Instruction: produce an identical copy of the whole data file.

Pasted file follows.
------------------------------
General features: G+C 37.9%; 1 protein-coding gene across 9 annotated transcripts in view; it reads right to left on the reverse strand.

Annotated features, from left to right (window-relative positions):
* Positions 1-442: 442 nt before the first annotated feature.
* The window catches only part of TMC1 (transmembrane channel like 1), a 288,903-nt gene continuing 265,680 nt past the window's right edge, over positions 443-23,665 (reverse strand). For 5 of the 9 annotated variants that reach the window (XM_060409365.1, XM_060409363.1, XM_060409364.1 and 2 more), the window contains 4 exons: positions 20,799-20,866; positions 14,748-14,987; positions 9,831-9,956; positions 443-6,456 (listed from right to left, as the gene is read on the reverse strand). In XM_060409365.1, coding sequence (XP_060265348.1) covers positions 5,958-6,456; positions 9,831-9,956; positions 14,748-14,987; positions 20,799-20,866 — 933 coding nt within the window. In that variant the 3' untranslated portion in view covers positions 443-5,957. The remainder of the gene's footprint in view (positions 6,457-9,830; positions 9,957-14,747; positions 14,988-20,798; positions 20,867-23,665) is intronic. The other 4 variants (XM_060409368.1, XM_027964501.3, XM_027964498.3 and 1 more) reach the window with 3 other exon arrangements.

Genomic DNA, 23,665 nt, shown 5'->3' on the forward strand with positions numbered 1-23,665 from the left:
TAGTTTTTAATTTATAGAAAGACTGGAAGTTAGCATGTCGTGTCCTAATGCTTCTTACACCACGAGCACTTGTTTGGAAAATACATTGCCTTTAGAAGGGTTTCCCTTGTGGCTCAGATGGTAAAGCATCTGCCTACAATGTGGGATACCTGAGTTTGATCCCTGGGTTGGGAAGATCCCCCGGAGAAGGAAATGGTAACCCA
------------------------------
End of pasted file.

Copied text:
General features: G+C 37.9%; 1 protein-coding gene across 9 annotated transcripts in view; it reads right to left on the reverse strand.

Annotated features, from left to right (window-relative positions):
* Positions 1-442: 442 nt before the first annotated feature.
* The window catches only part of TMC1 (transmembrane channel like 1), a 288,903-nt gene continuing 265,680 nt past the window's right edge, over positions 443-23,665 (reverse strand). For 5 of the 9 annotated variants that reach the window (XM_060409365.1, XM_060409363.1, XM_060409364.1 and 2 more), the window contains 4 exons: positions 20,799-20,866; positions 14,748-14,987; positions 9,831-9,956; positions 443-6,456 (listed from right to left, as the gene is read on the reverse strand). In XM_060409365.1, coding sequence (XP_060265348.1) covers positions 5,958-6,456; positions 9,831-9,956; positions 14,748-14,987; positions 20,799-20,866 — 933 coding nt within the window. In that variant the 3' untranslated portion in view covers positions 443-5,957. The remainder of the gene's footprint in view (positions 6,457-9,830; positions 9,957-14,747; positions 14,988-20,798; positions 20,867-23,665) is intronic. The other 4 variants (XM_060409368.1, XM_027964501.3, XM_027964498.3 and 1 more) reach the window with 3 other exon arrangements.

Genomic DNA, 23,665 nt, shown 5'->3' on the forward strand with positions numbered 1-23,665 from the left:
TAGTTTTTAATTTATAGAAAGACTGGAAGTTAGCATGTCGTGTCCTAATGCTTCTTACACCACGAGCACTTGTTTGGAAAATACATTGCCTTTAGAAGGGTTTCCCTTGTGGCTCAGATGGTAAAGCATCTGCCTACAATGTGGGATACCTGAGTTTGATCCCTGGGTTGGGAAGATCCCCCGGAGAAGGAAATGGTAACCCA